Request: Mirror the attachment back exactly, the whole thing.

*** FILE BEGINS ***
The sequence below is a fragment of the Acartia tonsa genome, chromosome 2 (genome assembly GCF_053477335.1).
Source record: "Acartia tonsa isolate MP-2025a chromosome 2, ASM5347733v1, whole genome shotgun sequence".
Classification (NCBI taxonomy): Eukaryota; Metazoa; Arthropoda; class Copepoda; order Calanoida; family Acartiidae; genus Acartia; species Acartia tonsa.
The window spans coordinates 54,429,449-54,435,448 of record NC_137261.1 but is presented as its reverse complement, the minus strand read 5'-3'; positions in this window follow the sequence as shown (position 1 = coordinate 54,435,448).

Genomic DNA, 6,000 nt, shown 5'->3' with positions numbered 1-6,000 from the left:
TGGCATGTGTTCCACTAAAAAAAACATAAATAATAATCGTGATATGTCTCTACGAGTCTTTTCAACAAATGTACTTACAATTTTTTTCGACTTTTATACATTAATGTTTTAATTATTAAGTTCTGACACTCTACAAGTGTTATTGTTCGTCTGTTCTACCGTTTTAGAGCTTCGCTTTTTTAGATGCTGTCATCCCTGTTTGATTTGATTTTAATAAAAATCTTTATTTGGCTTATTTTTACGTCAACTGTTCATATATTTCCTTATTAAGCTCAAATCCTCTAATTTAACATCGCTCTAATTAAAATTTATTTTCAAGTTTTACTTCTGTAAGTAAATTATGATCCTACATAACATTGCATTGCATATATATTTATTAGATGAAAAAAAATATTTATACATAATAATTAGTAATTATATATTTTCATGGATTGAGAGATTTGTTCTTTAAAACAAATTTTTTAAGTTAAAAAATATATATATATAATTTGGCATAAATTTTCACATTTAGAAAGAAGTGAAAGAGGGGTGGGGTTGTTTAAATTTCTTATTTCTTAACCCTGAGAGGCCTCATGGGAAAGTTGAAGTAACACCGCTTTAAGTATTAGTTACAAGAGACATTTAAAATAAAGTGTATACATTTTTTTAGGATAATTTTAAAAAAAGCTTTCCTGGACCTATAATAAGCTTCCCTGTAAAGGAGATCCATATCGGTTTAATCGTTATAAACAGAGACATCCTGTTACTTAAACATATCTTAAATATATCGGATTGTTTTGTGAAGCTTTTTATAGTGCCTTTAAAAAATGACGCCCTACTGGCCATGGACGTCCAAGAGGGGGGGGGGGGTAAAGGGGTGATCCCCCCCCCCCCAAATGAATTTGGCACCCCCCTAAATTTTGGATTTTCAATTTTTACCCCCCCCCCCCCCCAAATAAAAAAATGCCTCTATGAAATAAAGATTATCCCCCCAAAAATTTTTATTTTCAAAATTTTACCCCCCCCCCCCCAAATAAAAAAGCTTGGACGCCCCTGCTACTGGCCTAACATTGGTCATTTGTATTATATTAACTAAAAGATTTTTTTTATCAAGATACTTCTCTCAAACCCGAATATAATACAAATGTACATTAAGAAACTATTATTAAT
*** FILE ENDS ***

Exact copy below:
The sequence below is a fragment of the Acartia tonsa genome, chromosome 2 (genome assembly GCF_053477335.1).
Source record: "Acartia tonsa isolate MP-2025a chromosome 2, ASM5347733v1, whole genome shotgun sequence".
Classification (NCBI taxonomy): Eukaryota; Metazoa; Arthropoda; class Copepoda; order Calanoida; family Acartiidae; genus Acartia; species Acartia tonsa.
The window spans coordinates 54,429,449-54,435,448 of record NC_137261.1 but is presented as its reverse complement, the minus strand read 5'-3'; positions in this window follow the sequence as shown (position 1 = coordinate 54,435,448).

Genomic DNA, 6,000 nt, shown 5'->3' with positions numbered 1-6,000 from the left:
TGGCATGTGTTCCACTAAAAAAAACATAAATAATAATCGTGATATGTCTCTACGAGTCTTTTCAACAAATGTACTTACAATTTTTTTCGACTTTTATACATTAATGTTTTAATTATTAAGTTCTGACACTCTACAAGTGTTATTGTTCGTCTGTTCTACCGTTTTAGAGCTTCGCTTTTTTAGATGCTGTCATCCCTGTTTGATTTGATTTTAATAAAAATCTTTATTTGGCTTATTTTTACGTCAACTGTTCATATATTTCCTTATTAAGCTCAAATCCTCTAATTTAACATCGCTCTAATTAAAATTTATTTTCAAGTTTTACTTCTGTAAGTAAATTATGATCCTACATAACATTGCATTGCATATATATTTATTAGATGAAAAAAAATATTTATACATAATAATTAGTAATTATATATTTTCATGGATTGAGAGATTTGTTCTTTAAAACAAATTTTTTAAGTTAAAAAATATATATATATAATTTGGCATAAATTTTCACATTTAGAAAGAAGTGAAAGAGGGGTGGGGTTGTTTAAATTTCTTATTTCTTAACCCTGAGAGGCCTCATGGGAAAGTTGAAGTAACACCGCTTTAAGTATTAGTTACAAGAGACATTTAAAATAAAGTGTATACATTTTTTTAGGATAATTTTAAAAAAAGCTTTCCTGGACCTATAATAAGCTTCCCTGTAAAGGAGATCCATATCGGTTTAATCGTTATAAACAGAGACATCCTGTTACTTAAACATATCTTAAATATATCGGATTGTTTTGTGAAGCTTTTTATAGTGCCTTTAAAAAATGACGCCCTACTGGCCATGGACGTCCAAGAGGGGGGGGGGGGTAAAGGGGTGATCCCCCCCCCCCCAAATGAATTTGGCACCCCCCTAAATTTTGGATTTTCAATTTTTACCCCCCCCCCCCCCCAAATAAAAAAATGCCTCTATGAAATAAAGATTATCCCCCCAAAAATTTTTATTTTCAAAATTTTACCCCCCCCCCCCCAAATAAAAAAGCTTGGACGCCCCTGCTACTGGCCTAACATTGGTCATTTGTATTATATTAACTAAAAGATTTTTTTTATCAAGATACTTCTCTCAAACCCGAATATAATACAAATGTACATTAAGAAACTATTATTAAT